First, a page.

Netflix is an amusement park of movies. As soon as you walk in you are greeted with signs for the latest attractions, ranked by popularity in “your” country. Thorough browsing is almost impossible, as within a few days films disappear into the flashy titles and pushy video previews. Moxie could have been swallowed by the sea of entertainment around it if I hadn’t been told by Ana that somewhere, in that cauldron of fast food moving images, there was “a film about making zines”!
Moxie is the film that would have made me want to make my own zine if I was 10-12 years old. It is a predictable but good-hearted coming of age film revolving around the struggles of 16-year-old Vivian who keeps the lowest possible profile in school in a combination of shyness, confusion and conformism. When Lucy, a fierce new girl from the Bay Area, calls out the institutionalised sexism of the school, something stirs inside our protagonist. In a montage under the notes of Bikini Kill’s “Rebel Girl”, Vivian rummages through her mother’s wardrobe, finding an old collection of feminist zines. Inspired, Vivian decides to create her own: “Moxie”.
Ultimately, Moxie is about finding our own voice, a theme that is presented to us in the first sequence of the film, when Vivian dreams of running through the woods, confused and voiceless. Upon creating her zine, she prefers to keep it anonymous, leaving it in the girl’s bathroom for like-minded students to find. On several occasions, she denies ownership of it, keeping safe in her aura of invisibility and conformity. As the narrative unfolds however, Vivian finds out that for any change to truly happen, we must own our ideals and put ourselves on the line for what we believe in.
One aspect I found particularly nice about Moxie is that none of the issues Vivian decides to fight are specifically about herself. She is generally left alone in school, having carved her own perfectly invisible space. She is one of the “safe” girls, however it is injustice and other people’s suffering that drive her to challenge the system. This is an important theme and I hope Moxie will be able to stir similar feelings in its viewers. In the words of Allen Ginsberg: “While you are not safe, I am not safe”. A space that is abusive to some of us, is abusive to us all.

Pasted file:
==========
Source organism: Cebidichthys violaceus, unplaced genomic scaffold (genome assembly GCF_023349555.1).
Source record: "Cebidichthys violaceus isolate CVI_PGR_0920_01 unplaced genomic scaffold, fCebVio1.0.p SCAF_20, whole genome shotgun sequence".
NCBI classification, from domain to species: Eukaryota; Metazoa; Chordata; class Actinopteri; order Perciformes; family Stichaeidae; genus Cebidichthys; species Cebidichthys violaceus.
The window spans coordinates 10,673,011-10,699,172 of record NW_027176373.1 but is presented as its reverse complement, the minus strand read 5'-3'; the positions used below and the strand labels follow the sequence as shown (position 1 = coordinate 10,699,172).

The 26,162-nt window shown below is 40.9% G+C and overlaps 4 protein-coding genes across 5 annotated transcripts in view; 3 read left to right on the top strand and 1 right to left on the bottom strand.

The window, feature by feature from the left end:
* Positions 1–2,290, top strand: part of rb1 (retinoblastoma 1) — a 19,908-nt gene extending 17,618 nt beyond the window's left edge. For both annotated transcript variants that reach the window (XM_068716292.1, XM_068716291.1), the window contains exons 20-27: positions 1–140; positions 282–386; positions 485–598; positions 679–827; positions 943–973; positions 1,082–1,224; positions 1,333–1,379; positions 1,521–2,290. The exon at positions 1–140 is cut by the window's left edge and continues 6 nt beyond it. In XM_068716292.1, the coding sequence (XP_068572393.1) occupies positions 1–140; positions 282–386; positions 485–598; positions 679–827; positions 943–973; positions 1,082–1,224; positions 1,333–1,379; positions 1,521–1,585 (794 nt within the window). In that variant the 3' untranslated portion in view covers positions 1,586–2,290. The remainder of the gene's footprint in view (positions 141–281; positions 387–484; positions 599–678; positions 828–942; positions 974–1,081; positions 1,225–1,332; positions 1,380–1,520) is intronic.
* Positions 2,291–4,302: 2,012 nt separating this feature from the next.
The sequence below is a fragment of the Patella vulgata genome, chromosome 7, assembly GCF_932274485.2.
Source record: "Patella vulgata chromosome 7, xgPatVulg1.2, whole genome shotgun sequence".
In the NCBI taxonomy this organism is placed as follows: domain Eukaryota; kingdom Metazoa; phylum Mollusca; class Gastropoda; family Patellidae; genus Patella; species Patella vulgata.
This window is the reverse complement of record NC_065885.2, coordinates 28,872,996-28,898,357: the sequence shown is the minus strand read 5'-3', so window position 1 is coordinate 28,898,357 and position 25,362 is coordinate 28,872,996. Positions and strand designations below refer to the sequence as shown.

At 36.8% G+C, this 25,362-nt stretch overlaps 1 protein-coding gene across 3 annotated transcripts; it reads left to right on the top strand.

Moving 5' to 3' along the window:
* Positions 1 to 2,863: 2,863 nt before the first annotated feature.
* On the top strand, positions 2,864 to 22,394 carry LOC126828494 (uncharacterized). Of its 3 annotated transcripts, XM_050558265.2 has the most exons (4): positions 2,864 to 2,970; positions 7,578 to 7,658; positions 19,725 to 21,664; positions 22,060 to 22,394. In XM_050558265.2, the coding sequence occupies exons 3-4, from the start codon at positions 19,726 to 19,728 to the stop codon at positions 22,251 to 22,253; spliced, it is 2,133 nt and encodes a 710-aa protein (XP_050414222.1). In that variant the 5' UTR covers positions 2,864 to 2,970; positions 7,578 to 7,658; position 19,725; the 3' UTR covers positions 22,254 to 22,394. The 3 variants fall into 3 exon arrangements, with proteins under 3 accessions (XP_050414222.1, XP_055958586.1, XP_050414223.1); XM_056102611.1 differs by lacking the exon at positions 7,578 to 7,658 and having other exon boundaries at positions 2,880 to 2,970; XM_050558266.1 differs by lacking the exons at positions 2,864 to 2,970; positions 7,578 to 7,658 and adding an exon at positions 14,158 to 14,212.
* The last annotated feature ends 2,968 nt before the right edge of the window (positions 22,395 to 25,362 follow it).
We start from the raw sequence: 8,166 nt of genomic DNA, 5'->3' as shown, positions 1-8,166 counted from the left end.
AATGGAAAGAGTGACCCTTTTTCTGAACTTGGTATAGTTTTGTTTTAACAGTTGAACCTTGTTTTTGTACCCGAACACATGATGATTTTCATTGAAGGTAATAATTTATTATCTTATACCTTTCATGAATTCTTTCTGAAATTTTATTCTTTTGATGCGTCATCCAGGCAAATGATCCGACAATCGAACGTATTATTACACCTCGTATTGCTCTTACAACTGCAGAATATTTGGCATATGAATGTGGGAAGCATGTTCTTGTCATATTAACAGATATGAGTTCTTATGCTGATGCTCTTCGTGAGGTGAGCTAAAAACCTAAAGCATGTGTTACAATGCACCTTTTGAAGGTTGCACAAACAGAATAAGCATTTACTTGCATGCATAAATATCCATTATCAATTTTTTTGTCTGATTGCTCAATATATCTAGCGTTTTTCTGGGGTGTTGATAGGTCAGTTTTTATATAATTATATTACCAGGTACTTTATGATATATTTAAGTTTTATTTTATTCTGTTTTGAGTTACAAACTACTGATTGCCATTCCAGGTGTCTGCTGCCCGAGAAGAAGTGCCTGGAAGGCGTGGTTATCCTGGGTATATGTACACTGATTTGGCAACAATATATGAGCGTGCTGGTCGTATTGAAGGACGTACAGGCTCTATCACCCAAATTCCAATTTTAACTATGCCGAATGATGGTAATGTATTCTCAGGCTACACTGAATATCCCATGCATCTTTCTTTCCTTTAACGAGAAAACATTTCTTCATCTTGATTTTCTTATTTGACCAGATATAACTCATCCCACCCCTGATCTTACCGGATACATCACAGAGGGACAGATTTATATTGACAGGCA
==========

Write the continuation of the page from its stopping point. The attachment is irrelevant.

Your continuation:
It’s also important to note the relationship between Vivian and her single mother Lisa, who is herself a feminist and as a Generation X-er lived through the complicated politics of the 90s.
In bringing back her mother’s past, Vivian realises that the fight for women’s rights is not new, but an ongoing battle. In this context, Moxie is a gentle invitation to young people to let the older generation be part of our current fight and be ready to listen to them and what they have to teach us. The fight is both young and old, and it is about all of us.
On a less positive note, I found that some of the inclusivity choices in the film were not nearly as incisive as they could have been. The exclusion of different body types was quite disappointing and it made the school environment stereotypical. Furthermore Meg, one of the most interesting girls in the film, is little more than a signpost, a box to tick in the “inclusivity” of the cast chosen. She could have easily had much more impact on the story and I believe this to be one of the biggest missed opportunities in the film.
In conclusion, I think Moxie is a good starting point and a commendable effort to portray zine culture and its important topics and uncomfortable truths within a commercial film. Directed and produced by Amy Poehler, it fits its 12 rating perfectly, but is thought-provoking enough to hopefully serve as a springboard for much needed conversations, especially with teenagers and young adults, about standing up for injustice and for each other.
Watch Moxie on Netflix.
Words: Chiara Viale
Image: Screenshot from Moxie